Complete Your Childhood Collection With Really Expensive 19th Century 1-Cent Stamp

This is a really old, really expensive stamp.

This is a really old, really expensive stamp.

It’s the Dodo bird of the stamp world, the rarest of the rare, and a collector’s dream. Hopefully, you’ve been saving up your pennies, or billions of them, because this stamp will blow your current collection out of the water when it hits the auction block in New York this summer.

The 1-cent postage stamp from a 19th century British colony in South America is expected to sell for between $10 million and $20 million at Sotheby’s on June 17, the Associated Press reports.

The One-Cent Magenta has a storied past, including breaking the auction record for a single stamp three times. It’s also the only major stamp missing from the British Royal Family’s private Royal Philatelic Collection.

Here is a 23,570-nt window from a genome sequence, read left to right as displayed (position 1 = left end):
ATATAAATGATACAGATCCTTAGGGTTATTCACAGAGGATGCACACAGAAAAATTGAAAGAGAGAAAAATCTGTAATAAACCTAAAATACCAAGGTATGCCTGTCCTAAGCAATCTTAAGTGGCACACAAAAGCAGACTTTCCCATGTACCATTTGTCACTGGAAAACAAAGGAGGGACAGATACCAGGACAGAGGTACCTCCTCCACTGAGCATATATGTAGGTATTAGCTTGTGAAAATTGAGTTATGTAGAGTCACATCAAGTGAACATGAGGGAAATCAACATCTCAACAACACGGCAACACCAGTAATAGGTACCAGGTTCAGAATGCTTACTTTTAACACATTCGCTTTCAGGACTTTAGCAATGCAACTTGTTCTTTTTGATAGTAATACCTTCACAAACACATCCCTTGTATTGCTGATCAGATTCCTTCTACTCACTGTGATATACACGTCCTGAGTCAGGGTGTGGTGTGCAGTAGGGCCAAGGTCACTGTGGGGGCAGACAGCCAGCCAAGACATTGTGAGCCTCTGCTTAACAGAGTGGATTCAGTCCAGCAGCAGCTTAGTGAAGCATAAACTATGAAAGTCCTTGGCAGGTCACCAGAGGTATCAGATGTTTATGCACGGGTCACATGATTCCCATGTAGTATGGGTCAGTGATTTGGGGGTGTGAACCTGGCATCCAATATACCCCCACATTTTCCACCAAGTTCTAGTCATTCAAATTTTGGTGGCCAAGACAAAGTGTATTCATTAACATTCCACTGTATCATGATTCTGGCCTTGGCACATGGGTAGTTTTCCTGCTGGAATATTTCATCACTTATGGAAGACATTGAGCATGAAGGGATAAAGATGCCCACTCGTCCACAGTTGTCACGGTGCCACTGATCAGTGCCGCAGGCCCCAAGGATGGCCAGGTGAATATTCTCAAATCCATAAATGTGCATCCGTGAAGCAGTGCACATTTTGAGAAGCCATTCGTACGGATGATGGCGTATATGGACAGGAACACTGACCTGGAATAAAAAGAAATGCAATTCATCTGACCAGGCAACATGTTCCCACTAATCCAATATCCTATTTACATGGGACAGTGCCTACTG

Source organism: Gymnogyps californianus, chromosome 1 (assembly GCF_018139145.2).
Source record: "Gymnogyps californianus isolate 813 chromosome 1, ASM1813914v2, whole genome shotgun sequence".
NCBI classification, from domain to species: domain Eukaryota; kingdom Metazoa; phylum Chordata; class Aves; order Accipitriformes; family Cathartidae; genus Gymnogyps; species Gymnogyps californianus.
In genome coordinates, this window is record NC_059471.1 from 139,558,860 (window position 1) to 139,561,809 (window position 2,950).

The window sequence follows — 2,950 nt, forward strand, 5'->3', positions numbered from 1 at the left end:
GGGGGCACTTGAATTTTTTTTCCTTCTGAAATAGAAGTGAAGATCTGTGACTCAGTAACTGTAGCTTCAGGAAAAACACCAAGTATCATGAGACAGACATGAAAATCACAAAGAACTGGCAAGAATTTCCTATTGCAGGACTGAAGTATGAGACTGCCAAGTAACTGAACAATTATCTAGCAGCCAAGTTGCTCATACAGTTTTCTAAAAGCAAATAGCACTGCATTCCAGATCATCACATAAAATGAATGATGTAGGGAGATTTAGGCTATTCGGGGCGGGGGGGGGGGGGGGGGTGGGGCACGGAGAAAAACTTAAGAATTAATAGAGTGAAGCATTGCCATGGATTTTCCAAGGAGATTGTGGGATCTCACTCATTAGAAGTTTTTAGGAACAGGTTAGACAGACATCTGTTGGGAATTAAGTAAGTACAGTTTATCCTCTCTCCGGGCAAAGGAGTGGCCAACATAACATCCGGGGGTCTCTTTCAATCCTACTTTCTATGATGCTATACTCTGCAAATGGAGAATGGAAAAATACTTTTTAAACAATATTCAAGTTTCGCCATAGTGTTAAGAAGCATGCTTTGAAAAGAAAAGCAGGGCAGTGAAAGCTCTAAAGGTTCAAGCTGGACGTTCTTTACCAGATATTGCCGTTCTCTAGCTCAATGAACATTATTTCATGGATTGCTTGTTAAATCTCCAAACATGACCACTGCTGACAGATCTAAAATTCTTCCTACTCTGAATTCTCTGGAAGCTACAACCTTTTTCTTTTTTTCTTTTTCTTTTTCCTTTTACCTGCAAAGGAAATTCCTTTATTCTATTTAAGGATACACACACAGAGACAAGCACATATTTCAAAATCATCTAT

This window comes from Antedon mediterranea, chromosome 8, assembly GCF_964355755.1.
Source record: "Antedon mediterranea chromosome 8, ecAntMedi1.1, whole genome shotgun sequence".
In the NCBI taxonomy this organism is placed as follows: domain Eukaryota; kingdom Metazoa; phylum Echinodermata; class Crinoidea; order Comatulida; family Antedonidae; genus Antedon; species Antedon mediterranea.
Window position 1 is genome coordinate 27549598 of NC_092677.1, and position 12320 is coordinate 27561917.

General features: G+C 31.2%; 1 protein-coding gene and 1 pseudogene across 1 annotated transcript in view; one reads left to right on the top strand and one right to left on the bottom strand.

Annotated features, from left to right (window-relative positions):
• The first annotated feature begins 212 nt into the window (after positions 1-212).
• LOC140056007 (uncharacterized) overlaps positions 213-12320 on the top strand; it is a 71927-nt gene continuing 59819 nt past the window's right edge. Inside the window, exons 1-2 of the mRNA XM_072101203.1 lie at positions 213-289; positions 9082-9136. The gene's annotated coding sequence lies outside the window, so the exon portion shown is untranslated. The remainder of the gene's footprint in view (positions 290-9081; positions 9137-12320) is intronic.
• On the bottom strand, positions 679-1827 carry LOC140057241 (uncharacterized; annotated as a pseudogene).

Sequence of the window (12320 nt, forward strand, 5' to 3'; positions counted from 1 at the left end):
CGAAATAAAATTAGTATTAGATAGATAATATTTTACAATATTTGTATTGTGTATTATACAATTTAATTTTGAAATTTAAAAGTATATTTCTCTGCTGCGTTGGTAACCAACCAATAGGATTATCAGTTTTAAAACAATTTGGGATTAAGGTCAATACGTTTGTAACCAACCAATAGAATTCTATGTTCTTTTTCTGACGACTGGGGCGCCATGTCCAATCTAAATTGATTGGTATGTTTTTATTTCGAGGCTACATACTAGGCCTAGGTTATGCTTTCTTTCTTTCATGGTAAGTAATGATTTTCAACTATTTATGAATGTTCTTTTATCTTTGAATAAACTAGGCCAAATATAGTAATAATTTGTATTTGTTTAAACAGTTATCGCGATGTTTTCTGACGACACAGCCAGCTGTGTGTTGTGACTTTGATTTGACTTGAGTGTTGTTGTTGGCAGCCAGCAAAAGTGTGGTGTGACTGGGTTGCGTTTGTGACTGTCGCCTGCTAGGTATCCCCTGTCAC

Marked with a three-masted ship printed in black on magenta paper, the stamp is thought to be the only survivor of a small batch commissioned in British Guiana when a shipment of stamps was delayed from London.

The stamp was first owned by a Scottish boy in South America in the late 1870s. The boy sold the stamp to a local collector, who in turn sold it to a dealer in Liverpool. When the man died his collection was bequeathed to the Postmuseum in Berlin. Following World War I, the stamp was auctioned by France for $35,000, setting the first record for a single stamp.

Another auction record was set in 1970 when the stamp was purchased for $280,000 by an investment consortium. In 1980, the stamp was sold to John E. du Pont for $935,000. du Pont’s estate is currently selling the stamp. A portion of the funds from the auction will go to the Eurasian Pacific Wildlife Conservation Foundation.

Rare stamp could bring millions at NYC auction []

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